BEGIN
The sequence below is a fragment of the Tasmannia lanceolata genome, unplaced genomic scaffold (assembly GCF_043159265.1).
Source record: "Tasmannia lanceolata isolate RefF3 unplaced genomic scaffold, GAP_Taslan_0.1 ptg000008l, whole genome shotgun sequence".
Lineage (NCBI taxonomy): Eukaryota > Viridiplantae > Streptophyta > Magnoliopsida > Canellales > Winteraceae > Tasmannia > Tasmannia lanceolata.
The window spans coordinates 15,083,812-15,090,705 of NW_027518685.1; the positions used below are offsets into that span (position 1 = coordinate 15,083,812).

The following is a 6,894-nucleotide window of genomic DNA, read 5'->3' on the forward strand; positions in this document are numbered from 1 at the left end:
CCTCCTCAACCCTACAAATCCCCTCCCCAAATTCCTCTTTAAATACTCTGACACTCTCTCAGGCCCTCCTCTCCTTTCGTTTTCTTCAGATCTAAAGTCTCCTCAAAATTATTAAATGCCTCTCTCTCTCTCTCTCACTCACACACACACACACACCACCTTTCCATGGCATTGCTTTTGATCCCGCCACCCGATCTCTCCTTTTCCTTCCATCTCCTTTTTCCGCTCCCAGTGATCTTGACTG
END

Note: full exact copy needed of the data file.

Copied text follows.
The sequence below is a fragment of the Tasmannia lanceolata genome, unplaced genomic scaffold (assembly GCF_043159265.1).
Source record: "Tasmannia lanceolata isolate RefF3 unplaced genomic scaffold, GAP_Taslan_0.1 ptg000008l, whole genome shotgun sequence".
Lineage (NCBI taxonomy): Eukaryota > Viridiplantae > Streptophyta > Magnoliopsida > Canellales > Winteraceae > Tasmannia > Tasmannia lanceolata.
The window spans coordinates 15,083,812-15,090,705 of NW_027518685.1; the positions used below are offsets into that span (position 1 = coordinate 15,083,812).

The following is a 6,894-nucleotide window of genomic DNA, read 5'->3' on the forward strand; positions in this document are numbered from 1 at the left end:
CCTCCTCAACCCTACAAATCCCCTCCCCAAATTCCTCTTTAAATACTCTGACACTCTCTCAGGCCCTCCTCTCCTTTCGTTTTCTTCAGATCTAAAGTCTCCTCAAAATTATTAAATGCCTCTCTCTCTCTCTCTCACTCACACACACACACACACCACCTTTCCATGGCATTGCTTTTGATCCCGCCACCCGATCTCTCCTTTTCCTTCCATCTCCTTTTTCCGCTCCCAGTGATCTTGACTG